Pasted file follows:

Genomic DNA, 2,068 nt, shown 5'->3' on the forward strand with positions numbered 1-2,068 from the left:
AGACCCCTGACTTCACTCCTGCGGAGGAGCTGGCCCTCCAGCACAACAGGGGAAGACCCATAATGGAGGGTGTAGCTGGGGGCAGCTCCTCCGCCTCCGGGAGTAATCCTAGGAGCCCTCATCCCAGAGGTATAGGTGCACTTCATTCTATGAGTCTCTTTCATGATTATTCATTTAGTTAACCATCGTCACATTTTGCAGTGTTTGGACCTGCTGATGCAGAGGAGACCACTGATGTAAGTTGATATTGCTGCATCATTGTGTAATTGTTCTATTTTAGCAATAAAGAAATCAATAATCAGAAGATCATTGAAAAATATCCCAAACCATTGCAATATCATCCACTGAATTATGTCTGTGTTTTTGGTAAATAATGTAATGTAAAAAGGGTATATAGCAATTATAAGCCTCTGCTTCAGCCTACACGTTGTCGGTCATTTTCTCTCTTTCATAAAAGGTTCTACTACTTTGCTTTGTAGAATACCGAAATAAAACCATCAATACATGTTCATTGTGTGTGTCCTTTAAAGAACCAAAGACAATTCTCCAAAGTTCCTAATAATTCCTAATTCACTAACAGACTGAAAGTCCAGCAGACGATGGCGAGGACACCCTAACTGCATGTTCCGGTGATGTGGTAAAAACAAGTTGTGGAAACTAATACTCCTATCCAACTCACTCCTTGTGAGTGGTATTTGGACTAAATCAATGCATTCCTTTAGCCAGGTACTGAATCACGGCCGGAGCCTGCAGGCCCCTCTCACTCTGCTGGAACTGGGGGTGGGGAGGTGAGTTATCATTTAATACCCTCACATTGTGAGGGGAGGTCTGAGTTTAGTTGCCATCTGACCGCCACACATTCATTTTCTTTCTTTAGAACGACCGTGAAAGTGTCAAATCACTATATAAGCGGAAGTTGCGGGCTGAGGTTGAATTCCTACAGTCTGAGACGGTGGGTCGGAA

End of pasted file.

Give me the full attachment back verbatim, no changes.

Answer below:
Genomic DNA, 2,068 nt, shown 5'->3' on the forward strand with positions numbered 1-2,068 from the left:
AGACCCCTGACTTCACTCCTGCGGAGGAGCTGGCCCTCCAGCACAACAGGGGAAGACCCATAATGGAGGGTGTAGCTGGGGGCAGCTCCTCCGCCTCCGGGAGTAATCCTAGGAGCCCTCATCCCAGAGGTATAGGTGCACTTCATTCTATGAGTCTCTTTCATGATTATTCATTTAGTTAACCATCGTCACATTTTGCAGTGTTTGGACCTGCTGATGCAGAGGAGACCACTGATGTAAGTTGATATTGCTGCATCATTGTGTAATTGTTCTATTTTAGCAATAAAGAAATCAATAATCAGAAGATCATTGAAAAATATCCCAAACCATTGCAATATCATCCACTGAATTATGTCTGTGTTTTTGGTAAATAATGTAATGTAAAAAGGGTATATAGCAATTATAAGCCTCTGCTTCAGCCTACACGTTGTCGGTCATTTTCTCTCTTTCATAAAAGGTTCTACTACTTTGCTTTGTAGAATACCGAAATAAAACCATCAATACATGTTCATTGTGTGTGTCCTTTAAAGAACCAAAGACAATTCTCCAAAGTTCCTAATAATTCCTAATTCACTAACAGACTGAAAGTCCAGCAGACGATGGCGAGGACACCCTAACTGCATGTTCCGGTGATGTGGTAAAAACAAGTTGTGGAAACTAATACTCCTATCCAACTCACTCCTTGTGAGTGGTATTTGGACTAAATCAATGCATTCCTTTAGCCAGGTACTGAATCACGGCCGGAGCCTGCAGGCCCCTCTCACTCTGCTGGAACTGGGGGTGGGGAGGTGAGTTATCATTTAATACCCTCACATTGTGAGGGGAGGTCTGAGTTTAGTTGCCATCTGACCGCCACACATTCATTTTCTTTCTTTAGAACGACCGTGAAAGTGTCAAATCACTATATAAGCGGAAGTTGCGGGCTGAGGTTGAATTCCTACAGTCTGAGACGGTGGGTCGGAA